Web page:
MELISSA BLOCK, HOST:
Hurricane Sandy washed away houses, boats and boardwalks. It also washed away dunes, what served as protective barriers between coastal communities and the ocean. Now, scientists are investigating how drastically the storm redrew the coastline. NPR's Adam Cole has that story.
ADAM COLE, BYLINE: When the residents of Mantoloking, New Jersey, heard that Sandy was coming, almost everyone left town, but Edwin C. O'Malley and his father, Edwin J. O'Malley Jr., stayed put. They tied a boat to the porch of their 130-year-old house and then watched the ocean break over the dunes and flood the streets.
EDWIN C. O'MALLEY: And overnight that night, lying in bed, I could actually hear waves hitting the side of the house, which obviously made it more difficult to get to sleep.
COLE: The ocean entered the O'Malleys' living room, rose to the height of the couch cushions and then retreated. Other homes weren't so lucky.
O'MALLEY: When the weather finally cleared, looking out of the east side of the house towards the ocean, where we would normally see houses or trees blocking our view, we could see breaking ocean waves. At that point, we knew houses were gone.
COLE: And Sandy didn't just destroy several of Mantoloking's multimillion-dollar beachside houses, it reshaped the beach itself.
O'MALLEY: Those dunes were 100 percent gone. Some of that sand, of course, got sucked out to the ocean, but a lot of it got pushed into town, in between houses, onto the streets and all that. So there were sand dunes on the streets in some places that were a couple of feet thick. And my father and I walked the dogs through the center of town over huge piles of sand right in front of the post office and police station.
COLE: It was a bizarre scene, one repeated all along the New York and New Jersey coast.
CHERYL HAPKE: For my career, this was the most coastal change that I've seen from a single event.
COLE: Cheryl Hapke is a scientist with the United States Geological Survey. She's part of team trying to measure what Sandy did to the coast. Before and after the storm, team members traveled from the outer banks of North Carolina up to Long Island in a low-flying plane, collecting photos and topographical data. The post-Sandy images are striking. They show whole islands sliced into pieces and more.
HAPKE: Just huge boat yards that had been, you know, ripped to shreds.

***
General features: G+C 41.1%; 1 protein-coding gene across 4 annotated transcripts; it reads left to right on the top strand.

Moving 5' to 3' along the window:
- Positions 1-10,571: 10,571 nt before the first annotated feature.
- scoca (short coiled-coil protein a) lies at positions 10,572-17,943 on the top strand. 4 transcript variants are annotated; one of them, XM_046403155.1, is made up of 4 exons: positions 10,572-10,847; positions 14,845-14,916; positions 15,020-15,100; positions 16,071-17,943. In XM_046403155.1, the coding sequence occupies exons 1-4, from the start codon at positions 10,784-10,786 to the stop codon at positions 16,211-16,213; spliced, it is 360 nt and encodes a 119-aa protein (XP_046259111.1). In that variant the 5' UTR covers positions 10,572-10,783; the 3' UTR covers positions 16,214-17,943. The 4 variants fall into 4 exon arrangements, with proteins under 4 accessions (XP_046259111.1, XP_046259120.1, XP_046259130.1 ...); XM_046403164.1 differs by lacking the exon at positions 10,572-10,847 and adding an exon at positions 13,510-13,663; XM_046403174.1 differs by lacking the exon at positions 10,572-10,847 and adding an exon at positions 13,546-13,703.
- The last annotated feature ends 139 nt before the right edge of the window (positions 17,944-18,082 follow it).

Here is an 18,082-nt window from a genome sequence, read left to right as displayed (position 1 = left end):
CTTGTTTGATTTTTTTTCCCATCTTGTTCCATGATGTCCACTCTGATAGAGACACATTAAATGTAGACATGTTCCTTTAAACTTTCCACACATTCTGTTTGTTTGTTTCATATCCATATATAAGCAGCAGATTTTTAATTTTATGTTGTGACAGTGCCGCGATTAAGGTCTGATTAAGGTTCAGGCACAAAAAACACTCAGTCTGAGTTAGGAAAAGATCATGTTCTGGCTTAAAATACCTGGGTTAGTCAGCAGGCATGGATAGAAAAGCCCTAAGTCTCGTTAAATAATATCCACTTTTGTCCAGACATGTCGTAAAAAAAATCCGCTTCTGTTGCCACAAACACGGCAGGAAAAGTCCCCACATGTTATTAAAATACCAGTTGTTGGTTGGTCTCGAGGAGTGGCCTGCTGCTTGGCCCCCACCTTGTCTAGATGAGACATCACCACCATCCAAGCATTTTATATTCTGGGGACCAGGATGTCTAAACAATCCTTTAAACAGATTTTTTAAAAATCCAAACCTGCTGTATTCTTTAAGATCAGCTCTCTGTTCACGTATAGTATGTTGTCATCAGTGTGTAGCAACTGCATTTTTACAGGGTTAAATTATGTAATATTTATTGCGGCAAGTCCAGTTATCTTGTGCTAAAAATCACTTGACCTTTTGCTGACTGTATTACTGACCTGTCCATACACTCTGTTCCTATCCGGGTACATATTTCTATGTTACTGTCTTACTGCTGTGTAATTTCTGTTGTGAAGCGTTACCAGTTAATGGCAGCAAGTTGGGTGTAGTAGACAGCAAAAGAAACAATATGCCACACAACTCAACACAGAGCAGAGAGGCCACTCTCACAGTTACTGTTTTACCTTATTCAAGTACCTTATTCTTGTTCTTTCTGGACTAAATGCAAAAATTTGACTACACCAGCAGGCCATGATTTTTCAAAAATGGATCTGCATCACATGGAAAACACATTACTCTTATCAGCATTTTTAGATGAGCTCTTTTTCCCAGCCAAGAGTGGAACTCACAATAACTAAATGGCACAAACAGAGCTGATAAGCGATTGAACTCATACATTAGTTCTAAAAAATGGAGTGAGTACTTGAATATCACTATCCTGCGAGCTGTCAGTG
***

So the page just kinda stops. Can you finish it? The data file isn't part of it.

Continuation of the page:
COLE: They saw the remains of an amusement park.
HAPKE: You know, the giant rollercoaster just sitting in the surf zone what was truly amazing.
COLE: And everywhere, there was a new coastline. The ocean had moved inland, pushing the dunes in front of it. It will take a few weeks to figure out just how much sand was moved, but the USGS has some initial measurements from Fire Island, New York. Two days before Sandy hit, Hapke rushed out there to measure the dunes, and once the storm was over, she returned to the island by boat with a few rangers from the National Park Service. At the height of the storm, nearly half of Fire Island was underwater. Some of the dunes lost 10 feet of elevation, and on average, the shoreline retreated 72 feet.
HAPKE: Which is huge. I mean, that's, you know, if your house is there, it's gone.
COLE: Hapke says that beaches further south have probably seen even bigger changes, but she adds that the healing process has already started. The dunes are doing what they always do. The sand that was pushed inland will reform into dunes in that new spot, but Hapke says that can cause problems. People don't want dunes in their streets. They want to rebuild the beach back where it once was.
HAPKE: But basically, it doesn't want to be there. It wants to move as sea level rises. So the more we put it back, the more likely it is to experience this kind of impact in another severe storm.
COLE: And that raises the question that's sure to be debated as the East Coast recovers from Sandy: Should everything be rebuilt just the way it was before? Adam Cole, NPR News. Transcript provided by NPR, Copyright National Public Radio.